Generators in Haskell

We translate the in-order tree traversal example from an old article Generators in Icon, Python, and Scheme, 2004.

http://okmij.org/ftp/Scheme/enumerators-callcc.html#Generators

using Haskell and delimited continuations rather than call/cc + mutation. The code is shorter, and it even types. To be honest, we actually translate the OCaml code generator.ml

This code is the extension of Generator1.hs; we use delimited control not only to implement the generator. We also use delimited control to accumulate the results in a list. We need two different prompts then (with two different answer-types, as it happens). This file illustrates the prompt flavors PP and PM, using newtypes to define private global prompts (global prompts that are private to the current module).

- type Label = Int
- data Tree
- make_full_tree :: Int -> Tree
- newtype ResP m a = ResP ((a -> CC PP m ()) -> CC PP m ())
- ppy :: (Typeable1 m, Typeable a) => Prompt PP m (ResP m a)
- yieldP :: (Typeable1 m, Typeable a) => Monad m => a -> CC PP m ()
- enumerateP :: (Typeable1 m, Typeable a, Monad m) => CC PP m () -> (a -> CC PP m ()) -> CC PP m ()
- in_orderP :: (Typeable1 m, Monad m) => Tree -> CC PP m ()
- test_ioP :: IO ()
- newtype Res m a = Res ((a -> CC (PM a) m ()) -> CC (PM a) m ())
- py :: (Typeable1 m, Typeable a) => Prompt (PM a) m (Res m a)
- yield :: (Typeable1 m, Typeable a) => Monad m => a -> CC (PM a) m ()
- enumerate :: (Typeable1 m, Typeable a, Monad m) => CC (PM a) m () -> (a -> CC (PM a) m ()) -> CC (PM a) m ()
- in_order :: (Typeable1 m, Monad m) => Tree -> CC (PM Label) m ()
- test_io :: IO ()
- newtype Acc a = Acc [a]
- pa :: Typeable a => Prompt (PM a) m (Acc a)
- acc :: (Typeable a, Monad m) => a -> CC (PM a) m ()
- accumulated :: (Typeable a, Monad m) => CC (PM a) m () -> CC (PM a) m [a]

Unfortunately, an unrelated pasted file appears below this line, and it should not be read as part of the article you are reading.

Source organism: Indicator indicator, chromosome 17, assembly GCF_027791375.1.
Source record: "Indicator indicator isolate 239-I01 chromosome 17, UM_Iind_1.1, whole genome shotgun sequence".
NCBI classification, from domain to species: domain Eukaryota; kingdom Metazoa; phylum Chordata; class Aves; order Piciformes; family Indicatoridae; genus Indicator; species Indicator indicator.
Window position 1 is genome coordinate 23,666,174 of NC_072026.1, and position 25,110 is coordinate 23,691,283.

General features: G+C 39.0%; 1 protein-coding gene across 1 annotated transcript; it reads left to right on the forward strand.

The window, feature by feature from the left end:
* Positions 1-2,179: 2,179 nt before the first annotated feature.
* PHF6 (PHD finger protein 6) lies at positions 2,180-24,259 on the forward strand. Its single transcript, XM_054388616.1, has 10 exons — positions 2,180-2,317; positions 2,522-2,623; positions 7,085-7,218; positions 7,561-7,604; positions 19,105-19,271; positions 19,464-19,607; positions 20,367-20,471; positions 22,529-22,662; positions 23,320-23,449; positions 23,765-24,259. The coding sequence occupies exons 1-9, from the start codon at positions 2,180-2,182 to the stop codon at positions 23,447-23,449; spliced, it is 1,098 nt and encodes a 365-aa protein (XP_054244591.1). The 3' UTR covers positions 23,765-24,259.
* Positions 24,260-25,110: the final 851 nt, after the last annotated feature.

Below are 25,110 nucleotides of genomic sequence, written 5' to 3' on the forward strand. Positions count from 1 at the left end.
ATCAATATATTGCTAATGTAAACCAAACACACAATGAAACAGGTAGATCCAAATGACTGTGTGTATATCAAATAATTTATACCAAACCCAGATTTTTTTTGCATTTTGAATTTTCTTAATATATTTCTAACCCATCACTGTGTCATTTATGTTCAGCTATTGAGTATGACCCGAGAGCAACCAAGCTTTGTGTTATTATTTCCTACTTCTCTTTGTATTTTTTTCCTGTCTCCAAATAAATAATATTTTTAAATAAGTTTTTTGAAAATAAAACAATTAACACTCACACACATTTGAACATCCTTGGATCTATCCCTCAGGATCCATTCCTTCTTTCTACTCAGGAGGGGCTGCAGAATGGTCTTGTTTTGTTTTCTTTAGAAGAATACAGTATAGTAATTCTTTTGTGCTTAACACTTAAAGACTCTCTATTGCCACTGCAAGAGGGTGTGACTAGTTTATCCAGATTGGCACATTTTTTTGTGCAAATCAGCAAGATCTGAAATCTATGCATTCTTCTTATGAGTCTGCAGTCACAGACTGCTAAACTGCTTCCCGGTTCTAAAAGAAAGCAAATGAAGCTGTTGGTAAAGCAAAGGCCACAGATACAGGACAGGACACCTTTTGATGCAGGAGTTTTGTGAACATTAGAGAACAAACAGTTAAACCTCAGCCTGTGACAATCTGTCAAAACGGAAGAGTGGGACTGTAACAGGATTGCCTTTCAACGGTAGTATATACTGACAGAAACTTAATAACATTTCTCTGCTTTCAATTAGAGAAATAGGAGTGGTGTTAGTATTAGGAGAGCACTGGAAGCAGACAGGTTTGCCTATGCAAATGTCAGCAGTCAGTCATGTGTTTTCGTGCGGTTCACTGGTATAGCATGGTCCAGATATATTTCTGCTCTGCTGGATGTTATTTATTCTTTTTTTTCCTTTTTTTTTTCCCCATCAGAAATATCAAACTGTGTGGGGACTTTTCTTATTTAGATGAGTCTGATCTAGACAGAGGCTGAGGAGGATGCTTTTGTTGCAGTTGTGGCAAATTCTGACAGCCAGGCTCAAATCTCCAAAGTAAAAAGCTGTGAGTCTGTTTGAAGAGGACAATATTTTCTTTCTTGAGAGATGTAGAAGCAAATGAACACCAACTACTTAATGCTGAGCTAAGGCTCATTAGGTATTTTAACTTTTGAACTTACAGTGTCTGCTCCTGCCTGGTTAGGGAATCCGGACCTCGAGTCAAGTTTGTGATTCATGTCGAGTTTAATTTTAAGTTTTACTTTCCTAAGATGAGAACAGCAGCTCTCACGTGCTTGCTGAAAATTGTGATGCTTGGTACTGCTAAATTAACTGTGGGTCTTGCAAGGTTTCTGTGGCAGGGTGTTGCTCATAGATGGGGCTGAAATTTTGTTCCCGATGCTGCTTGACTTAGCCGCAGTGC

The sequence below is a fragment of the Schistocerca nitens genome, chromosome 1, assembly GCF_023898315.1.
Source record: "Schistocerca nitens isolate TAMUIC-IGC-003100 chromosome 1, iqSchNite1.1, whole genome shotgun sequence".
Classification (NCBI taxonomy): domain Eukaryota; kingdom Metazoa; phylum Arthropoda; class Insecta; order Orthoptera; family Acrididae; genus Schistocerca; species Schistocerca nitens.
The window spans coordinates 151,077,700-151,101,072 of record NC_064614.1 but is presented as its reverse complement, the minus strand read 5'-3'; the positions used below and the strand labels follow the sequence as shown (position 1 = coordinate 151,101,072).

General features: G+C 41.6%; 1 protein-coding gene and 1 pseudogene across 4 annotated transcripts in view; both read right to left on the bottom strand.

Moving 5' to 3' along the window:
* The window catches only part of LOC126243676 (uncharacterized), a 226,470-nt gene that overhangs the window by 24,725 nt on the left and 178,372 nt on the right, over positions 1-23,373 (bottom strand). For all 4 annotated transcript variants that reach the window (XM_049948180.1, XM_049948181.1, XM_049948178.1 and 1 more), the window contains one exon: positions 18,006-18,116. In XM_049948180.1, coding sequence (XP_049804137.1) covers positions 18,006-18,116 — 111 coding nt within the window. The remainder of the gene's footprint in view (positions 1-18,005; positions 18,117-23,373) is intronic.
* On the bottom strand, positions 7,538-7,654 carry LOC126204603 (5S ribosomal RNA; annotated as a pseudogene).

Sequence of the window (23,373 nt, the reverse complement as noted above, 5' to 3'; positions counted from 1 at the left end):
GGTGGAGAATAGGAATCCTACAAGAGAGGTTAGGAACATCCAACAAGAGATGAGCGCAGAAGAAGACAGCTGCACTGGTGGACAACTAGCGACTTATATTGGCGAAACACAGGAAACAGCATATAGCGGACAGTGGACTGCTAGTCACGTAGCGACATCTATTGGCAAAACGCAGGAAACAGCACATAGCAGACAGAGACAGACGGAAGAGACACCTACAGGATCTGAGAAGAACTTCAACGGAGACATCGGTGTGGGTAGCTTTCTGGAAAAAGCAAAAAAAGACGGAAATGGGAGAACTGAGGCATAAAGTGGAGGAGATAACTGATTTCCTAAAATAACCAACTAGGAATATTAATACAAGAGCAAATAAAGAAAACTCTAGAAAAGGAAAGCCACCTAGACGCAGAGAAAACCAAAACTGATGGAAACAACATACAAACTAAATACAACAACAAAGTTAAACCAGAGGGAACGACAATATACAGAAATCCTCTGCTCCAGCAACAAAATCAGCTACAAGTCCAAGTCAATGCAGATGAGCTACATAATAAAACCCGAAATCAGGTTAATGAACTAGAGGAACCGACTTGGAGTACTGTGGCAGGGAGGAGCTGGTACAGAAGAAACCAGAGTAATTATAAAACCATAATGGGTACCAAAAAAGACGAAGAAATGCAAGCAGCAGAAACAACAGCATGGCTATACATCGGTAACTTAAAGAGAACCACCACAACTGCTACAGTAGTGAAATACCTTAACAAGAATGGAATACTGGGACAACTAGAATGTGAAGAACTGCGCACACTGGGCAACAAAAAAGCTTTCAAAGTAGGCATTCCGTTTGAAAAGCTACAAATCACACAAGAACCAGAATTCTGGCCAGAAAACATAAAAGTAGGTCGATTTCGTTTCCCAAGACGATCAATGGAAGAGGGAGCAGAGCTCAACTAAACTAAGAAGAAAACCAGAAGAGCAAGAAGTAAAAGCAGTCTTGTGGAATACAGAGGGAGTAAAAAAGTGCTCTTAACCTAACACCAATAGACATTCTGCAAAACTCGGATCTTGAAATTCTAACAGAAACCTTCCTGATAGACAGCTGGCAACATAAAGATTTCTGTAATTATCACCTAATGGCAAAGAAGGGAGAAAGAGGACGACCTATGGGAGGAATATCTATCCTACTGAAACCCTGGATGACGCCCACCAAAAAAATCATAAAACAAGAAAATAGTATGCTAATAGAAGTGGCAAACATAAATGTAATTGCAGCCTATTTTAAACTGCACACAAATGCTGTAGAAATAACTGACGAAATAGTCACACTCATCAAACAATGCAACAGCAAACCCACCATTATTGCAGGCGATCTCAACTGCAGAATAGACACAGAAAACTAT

- test_acc :: [Label]
- newtype Identity a = Identity {
- runIdentity :: a

# Documentation

make_full_tree :: Int -> TreeSource

In Python, `yield`

is a keyword. In Haskell, it is a regular function.
Furthermore, it is a user-defined function, in one line of code.
To get generators there is no need to extend a language.

First, we try the prompt flavor PP

The answer-type for one of the prompts

ppy :: (Typeable1 m, Typeable a) => Prompt PP m (ResP m a)Source

One prompt, used by the generator (the yield/enumerate pair) We instantiate the global pp to the desired answer-type.

yieldP :: (Typeable1 m, Typeable a) => Monad m => a -> CC PP m ()Source

The rest of the code, up to test_io, is the same as that in Generator1.hs

enumerateP :: (Typeable1 m, Typeable a, Monad m) => CC PP m () -> (a -> CC PP m ()) -> CC PP m ()Source

The enumerator: the for-loop essentially

in_orderP :: (Typeable1 m, Monad m) => Tree -> CC PP m ()Source

The in_order function itself: compare with the Python version

Using the prompt flavor PM

The above code works. We can define the second pair of operators
to accummulate the result into a list. Yet, the solution is
not very satisfactory. We notice that the prompt type ppy is
polymorphic over a, the elements we yield. What ensures that
`yieldP`

yields elements of the same type that enumerateP can pass to the
body of the loop? Nothing, actually, at compile time. If yieldP and
enumerateP do not agree on the type of the elements, a run-time
error will occur.
This is where the PM prompt type comes in handy. It has a phantom
type parameter c, which can be used to communicate between
producers and consumers of the effect. We use the type parameter c
to communicate the type of elements, between yield and enumerate.
Since the parameter is phantom, it costs us nothing at run-time.

The answer-type for one of the prompts

py :: (Typeable1 m, Typeable a) => Prompt (PM a) m (Res m a)Source

One prompt, used by the generator (the yield/enumerate pair)

yield :: (Typeable1 m, Typeable a) => Monad m => a -> CC (PM a) m ()Source

The rest of the code, up to test_io, is the same as that in Generator1.hs

enumerate :: (Typeable1 m, Typeable a, Monad m) => CC (PM a) m () -> (a -> CC (PM a) m ()) -> CC (PM a) m ()Source

The enumerator: the for-loop essentially

in_order :: (Typeable1 m, Monad m) => Tree -> CC (PM Label) m ()Source

The in_order function itself: compare with the Python version

The second application of control: accumulating the results in a list

The answer-type for the second prompt. We use newtype for identification

Acc [a] |

pa :: Typeable a => Prompt (PM a) m (Acc a)Source

The second prompt, used by the acc/accumulated pair
Again we use the mark of PM to communicate the type of the elements
between `acc`

and `accumulated`

. It happens to be the same type used
by yield/enumetrate.
If that was not the case, we could have easily arranged for a type-level
record (see HList or the TFP paper).